The mother of a girl who was raped when she was 12-years-old is advising parents to know what their children get up to on the internet.
The 42-year-old from Nottinghamshire is speaking out after Jordan Richards, formerly of Walton Street in Long Eaton, was jailed for two years for rape and sexual activity with a child.
The now 21-year-old had pleaded guilty to rape and not guilty to the other charge of sexual activity with a child but was convicted by a jury following a trial in February.
On two separate occasions in 2013, Richards befriended two young girls aged 12 and 13 on Facebook and after some months of messaging arranged to meet up with them which is when the sexual activity took place.
The mother of the girl who was raped now wants to raise awareness of what happened to her daughter.
She said: "I didn't have any suspicions that my girl was up to anything out of the ordinary online, she would chat to boys but everything seemed quite child-like and innocent, she didn't seem secretive about it at all."
During the trial the court heard how Richards had claimed that he thought the 13-year-old girl was older but the messages read out showed that he was aware of her true age.
The court was also told how he had sent suggestive and flattering Facebook messages to the girls.
The mother of the 12-year-old said when she found out the extent of what had happened to her daughter she was fuming.
She said: "To think that he had taken our innocent little girl, taken advantage of her naivety and age with the messages he sent then arranged to meet up and raped her is absolutely disgusting.
"She was obviously going to look up to him because he was an older boy, she didn't know what he had in mind, he should have known better."
Richards will now have to sign the Sex Offender Register for 10 years and was also given a Sexual Harm Prevention Order which limits his internet activity and contact with girls under the age of 16.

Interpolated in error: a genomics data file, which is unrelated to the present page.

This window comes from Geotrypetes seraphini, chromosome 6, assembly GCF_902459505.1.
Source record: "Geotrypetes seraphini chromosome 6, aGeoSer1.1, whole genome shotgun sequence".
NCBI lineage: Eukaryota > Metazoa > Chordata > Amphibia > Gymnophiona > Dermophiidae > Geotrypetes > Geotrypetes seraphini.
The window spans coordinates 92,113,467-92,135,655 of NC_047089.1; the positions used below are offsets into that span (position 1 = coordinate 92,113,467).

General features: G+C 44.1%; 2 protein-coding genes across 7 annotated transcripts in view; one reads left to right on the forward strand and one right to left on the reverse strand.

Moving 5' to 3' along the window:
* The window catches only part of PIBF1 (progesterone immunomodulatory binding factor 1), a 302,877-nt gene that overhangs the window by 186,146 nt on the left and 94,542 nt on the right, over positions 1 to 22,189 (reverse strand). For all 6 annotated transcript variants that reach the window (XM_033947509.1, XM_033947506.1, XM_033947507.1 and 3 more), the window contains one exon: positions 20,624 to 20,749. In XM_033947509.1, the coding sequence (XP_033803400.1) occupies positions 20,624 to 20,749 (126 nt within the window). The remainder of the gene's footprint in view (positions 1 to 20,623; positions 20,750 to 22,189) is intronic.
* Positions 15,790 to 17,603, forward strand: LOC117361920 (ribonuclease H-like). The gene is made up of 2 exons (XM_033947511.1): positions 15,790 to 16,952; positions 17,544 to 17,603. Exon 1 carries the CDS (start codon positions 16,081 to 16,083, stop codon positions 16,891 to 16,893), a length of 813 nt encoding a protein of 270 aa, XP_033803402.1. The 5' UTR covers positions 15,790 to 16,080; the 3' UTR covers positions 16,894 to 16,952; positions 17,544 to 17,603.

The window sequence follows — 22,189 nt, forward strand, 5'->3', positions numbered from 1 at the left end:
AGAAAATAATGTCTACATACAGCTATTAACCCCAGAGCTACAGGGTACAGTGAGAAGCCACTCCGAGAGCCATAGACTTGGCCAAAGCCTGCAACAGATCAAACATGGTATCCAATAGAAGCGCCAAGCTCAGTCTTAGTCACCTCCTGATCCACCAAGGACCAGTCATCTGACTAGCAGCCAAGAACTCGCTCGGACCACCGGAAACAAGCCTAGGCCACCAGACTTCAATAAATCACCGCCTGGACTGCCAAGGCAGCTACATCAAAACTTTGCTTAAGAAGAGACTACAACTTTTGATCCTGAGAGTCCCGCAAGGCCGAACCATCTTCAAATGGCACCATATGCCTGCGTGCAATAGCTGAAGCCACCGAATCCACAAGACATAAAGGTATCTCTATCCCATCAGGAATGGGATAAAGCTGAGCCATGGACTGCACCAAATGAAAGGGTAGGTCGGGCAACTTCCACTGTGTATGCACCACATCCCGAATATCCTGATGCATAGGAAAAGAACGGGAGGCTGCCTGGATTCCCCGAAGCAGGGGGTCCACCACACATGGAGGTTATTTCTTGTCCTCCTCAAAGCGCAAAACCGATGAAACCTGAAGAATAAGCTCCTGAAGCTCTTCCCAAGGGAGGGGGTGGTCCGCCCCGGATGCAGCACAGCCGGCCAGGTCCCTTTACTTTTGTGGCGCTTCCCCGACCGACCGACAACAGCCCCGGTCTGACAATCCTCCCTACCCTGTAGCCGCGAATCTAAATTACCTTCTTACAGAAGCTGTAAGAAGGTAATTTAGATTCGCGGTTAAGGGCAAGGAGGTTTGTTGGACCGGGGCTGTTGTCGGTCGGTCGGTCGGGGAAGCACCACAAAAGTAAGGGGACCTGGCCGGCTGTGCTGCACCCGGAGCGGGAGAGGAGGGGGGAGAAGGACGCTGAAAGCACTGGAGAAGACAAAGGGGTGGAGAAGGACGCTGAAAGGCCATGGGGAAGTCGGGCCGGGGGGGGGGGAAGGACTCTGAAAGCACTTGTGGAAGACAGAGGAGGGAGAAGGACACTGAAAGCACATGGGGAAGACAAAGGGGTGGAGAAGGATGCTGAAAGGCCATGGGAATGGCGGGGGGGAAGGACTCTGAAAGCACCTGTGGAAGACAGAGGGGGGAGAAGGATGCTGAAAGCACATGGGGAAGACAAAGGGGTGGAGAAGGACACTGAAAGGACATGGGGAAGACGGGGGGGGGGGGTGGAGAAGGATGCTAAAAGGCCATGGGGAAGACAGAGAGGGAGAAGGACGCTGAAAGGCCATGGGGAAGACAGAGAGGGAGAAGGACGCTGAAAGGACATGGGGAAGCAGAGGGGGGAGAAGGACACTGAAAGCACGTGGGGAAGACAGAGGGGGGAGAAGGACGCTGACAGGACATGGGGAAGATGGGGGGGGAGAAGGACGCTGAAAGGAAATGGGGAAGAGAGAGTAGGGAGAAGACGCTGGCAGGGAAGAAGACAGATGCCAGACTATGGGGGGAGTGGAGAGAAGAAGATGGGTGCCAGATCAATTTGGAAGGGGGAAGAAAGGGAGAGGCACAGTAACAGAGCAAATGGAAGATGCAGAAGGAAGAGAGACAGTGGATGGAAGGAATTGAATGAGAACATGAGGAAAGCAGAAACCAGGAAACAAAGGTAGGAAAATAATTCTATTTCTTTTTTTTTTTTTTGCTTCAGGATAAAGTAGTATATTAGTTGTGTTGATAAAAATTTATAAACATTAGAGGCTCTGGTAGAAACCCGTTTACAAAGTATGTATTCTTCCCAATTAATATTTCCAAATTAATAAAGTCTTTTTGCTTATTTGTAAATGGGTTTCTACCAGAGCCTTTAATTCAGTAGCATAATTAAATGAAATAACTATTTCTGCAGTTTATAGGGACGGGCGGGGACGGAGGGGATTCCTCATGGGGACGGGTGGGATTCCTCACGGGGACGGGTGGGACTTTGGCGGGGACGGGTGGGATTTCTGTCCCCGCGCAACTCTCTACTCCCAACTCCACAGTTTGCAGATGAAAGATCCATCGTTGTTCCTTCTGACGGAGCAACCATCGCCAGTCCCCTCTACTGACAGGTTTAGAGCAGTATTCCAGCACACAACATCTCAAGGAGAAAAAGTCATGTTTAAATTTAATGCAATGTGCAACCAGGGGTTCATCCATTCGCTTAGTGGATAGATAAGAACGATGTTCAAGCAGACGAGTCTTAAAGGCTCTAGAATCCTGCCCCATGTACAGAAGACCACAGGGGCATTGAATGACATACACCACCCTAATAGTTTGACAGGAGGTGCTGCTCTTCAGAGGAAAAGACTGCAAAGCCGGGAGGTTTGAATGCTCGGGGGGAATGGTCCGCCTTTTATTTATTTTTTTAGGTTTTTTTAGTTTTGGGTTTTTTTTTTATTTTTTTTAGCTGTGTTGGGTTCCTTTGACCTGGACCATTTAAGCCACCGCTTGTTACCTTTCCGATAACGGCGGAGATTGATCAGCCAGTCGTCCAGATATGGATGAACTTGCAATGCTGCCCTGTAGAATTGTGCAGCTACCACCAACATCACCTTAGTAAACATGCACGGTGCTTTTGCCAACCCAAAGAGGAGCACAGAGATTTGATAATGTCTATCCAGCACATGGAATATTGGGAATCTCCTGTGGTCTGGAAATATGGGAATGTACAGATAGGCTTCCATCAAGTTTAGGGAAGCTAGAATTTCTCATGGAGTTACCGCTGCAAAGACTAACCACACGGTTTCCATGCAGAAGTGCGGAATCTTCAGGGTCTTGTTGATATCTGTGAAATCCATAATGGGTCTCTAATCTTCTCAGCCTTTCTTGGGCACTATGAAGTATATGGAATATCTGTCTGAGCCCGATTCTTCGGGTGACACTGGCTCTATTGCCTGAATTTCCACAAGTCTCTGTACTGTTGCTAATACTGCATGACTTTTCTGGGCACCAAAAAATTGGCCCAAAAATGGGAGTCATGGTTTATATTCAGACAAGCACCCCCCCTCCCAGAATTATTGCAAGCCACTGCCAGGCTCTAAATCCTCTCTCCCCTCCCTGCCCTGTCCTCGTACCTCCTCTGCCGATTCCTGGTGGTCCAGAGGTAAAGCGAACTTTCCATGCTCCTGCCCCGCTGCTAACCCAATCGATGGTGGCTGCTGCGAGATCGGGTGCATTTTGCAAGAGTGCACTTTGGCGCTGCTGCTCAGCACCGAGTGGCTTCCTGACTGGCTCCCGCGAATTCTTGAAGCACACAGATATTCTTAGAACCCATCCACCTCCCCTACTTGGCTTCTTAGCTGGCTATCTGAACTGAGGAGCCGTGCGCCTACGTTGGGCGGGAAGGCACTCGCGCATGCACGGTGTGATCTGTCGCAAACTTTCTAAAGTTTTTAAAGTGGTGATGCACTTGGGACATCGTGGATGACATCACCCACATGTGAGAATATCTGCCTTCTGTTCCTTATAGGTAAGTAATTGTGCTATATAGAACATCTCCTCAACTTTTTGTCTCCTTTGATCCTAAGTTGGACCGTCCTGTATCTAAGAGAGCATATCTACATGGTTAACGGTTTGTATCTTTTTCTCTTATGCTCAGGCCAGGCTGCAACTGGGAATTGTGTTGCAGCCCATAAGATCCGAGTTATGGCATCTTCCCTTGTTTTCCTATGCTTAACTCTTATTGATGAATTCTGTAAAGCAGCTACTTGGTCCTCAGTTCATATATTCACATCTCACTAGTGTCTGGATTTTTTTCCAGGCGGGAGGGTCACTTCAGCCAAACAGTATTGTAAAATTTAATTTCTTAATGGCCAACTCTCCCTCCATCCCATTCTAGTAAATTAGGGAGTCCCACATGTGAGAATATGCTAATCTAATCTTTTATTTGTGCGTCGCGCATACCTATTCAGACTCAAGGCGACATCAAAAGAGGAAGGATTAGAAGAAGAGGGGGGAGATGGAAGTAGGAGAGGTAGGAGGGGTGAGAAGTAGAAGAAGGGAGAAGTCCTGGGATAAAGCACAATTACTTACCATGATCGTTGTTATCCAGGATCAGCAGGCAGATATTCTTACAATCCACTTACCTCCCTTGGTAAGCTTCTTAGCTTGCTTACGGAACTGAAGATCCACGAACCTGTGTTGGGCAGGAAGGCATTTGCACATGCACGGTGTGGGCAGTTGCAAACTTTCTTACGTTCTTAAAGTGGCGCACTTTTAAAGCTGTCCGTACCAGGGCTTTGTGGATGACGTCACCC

These include having unsupervised contact with a girl under 16, using the internet to contact a girl under 16 and deleting internet history.
The mum said the family has been through a lot over the past four years but this makes it all worthwhile.
"I'm glad that Richards received a custodial sentence in the first instance because hopefully that'll make him realise the seriousness of what he's done, but the fact that he's got these prohibitions against him means that when he does come out of jail, he won't be able to target other girls in this way," she added.
Giving advice to other parents, the mum said: "We knew something was seriously wrong because our girl's behaviour suddenly deteriorated, but by that point it was too late.
"We can't prevent our children from going online in this age but we've got to encourage them to speak to us and come to us if they do receive something out of the ordinary.
"I think most of the time they feel embarrassed to talk to their parents about this sort of thing but they shouldn't because it's not them who's done anything wrong.
"Also, from an early age, I've been explaining to my sons about what they should and shouldn't do on social media, pointing out where messages become inappropriate and explaining that girls can look a lot older than they are sometimes, which I think is important."
For more advice on keeping your child safe online, visit www.thinkuknow.co.uk/parents, www.everybodyplays.co.uk and www.nottinghamshire.police.uk/advice/prevention/online